Wed, Nov 28, 2007
Overcrowded, failing city schools need extra classrooms, study says
By Carrie Melago, NY Daily News
Failing city schools need an extra 2,522 classrooms to relieve chronic overcrowding, according to a study released Tuesday by a major education advocacy group.
The study, called "A Seat of One's Own," used city data to examine the capacity of the 408 schools - housing 436,888 students - labeled failing by the state.
Queens schools are the most squeezed, falling 800 classrooms short, followed by Brooklyn at 630 rooms, and the Bronx at 571 classes, the report by the Campaign for Fiscal Equity alleges.
"We can actually use the [Campaign for Fiscal Equity] resources that have come down and current capacity to make a dent in class size in the lowest-performing schools," said Geri Palast, executive director of the campaign.
Advocates say more than 150 failing schools citywide could reduce class size right now by hiring teachers and using currently unused space in their own buildings.
The study comes a week after city officials agreed to allocate $153 million to reduce overcrowding as part of a settlement stemming from a Campaign for Fiscal Equity lawsuit on school funding.
Education officials said they are making headway on reducing class size and considering the recommendations in the report.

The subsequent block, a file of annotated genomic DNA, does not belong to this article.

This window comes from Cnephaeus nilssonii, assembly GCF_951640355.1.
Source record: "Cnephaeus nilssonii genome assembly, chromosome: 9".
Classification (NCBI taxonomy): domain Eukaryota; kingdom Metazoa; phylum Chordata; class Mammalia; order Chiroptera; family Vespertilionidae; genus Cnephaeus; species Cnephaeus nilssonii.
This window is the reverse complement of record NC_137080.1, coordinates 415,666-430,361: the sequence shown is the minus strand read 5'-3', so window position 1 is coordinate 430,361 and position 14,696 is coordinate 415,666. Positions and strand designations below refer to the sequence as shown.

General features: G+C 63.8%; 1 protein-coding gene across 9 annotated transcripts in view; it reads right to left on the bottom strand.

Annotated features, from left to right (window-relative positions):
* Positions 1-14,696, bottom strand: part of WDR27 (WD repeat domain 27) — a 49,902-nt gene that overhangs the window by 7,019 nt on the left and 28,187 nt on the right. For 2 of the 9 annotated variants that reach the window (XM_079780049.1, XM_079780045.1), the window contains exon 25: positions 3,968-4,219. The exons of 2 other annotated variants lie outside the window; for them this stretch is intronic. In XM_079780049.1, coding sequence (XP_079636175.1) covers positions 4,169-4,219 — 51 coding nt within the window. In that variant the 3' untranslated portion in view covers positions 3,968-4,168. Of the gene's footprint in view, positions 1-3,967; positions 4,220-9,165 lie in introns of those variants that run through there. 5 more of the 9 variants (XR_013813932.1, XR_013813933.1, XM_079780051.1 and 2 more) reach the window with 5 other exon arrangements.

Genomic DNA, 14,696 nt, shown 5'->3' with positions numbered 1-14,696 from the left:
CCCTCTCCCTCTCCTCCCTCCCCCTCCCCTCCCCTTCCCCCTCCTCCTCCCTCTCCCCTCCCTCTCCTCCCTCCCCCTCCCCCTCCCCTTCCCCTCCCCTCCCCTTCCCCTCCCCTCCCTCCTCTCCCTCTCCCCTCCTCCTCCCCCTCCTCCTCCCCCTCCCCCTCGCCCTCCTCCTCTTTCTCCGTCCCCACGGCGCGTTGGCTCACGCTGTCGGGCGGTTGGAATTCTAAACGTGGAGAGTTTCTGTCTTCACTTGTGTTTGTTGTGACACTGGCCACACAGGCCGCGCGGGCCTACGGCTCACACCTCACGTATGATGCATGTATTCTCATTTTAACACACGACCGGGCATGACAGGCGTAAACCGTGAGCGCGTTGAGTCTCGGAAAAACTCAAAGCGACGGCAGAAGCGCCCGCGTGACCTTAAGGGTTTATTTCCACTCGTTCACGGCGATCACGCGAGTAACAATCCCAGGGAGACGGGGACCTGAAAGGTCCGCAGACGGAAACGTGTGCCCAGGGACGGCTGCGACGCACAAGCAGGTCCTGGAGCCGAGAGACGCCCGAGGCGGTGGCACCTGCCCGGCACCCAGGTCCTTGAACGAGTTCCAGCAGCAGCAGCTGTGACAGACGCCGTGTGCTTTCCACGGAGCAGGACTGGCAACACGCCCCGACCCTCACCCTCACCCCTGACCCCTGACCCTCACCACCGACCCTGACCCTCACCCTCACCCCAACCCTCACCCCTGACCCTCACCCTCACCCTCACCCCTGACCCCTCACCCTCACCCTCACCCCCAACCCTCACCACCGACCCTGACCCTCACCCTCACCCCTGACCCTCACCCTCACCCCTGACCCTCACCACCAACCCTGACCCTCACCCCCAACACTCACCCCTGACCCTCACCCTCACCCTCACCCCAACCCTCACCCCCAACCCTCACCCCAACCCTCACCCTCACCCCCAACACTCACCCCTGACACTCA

"Schools hired more than 1,300 additional teachers and created more than 925 additional classrooms this year alone," the Education Department said in a statement.
Parent George Rivera, who has three children at failing Public School 73 in the Bronx, said overcrowded classes are a distraction, since kids in them tend to act up and misbehave.
"The teachers have to spend a lot of time on discipline, and that takes away from teaching time," he said.
Parents from across the state march on the Capitol in Albany to show support for CFE.
CFE v. State of New York
In 2006, after 13 years in the Courts, the New York State Court of Appeals affirmed the right of every public school student in New York to the opportunity for a sound basic education and the stateâ€™s responsibility to adequately fund this right, but deferred to the Governor and the Legislature to determine the appropriate amount. more >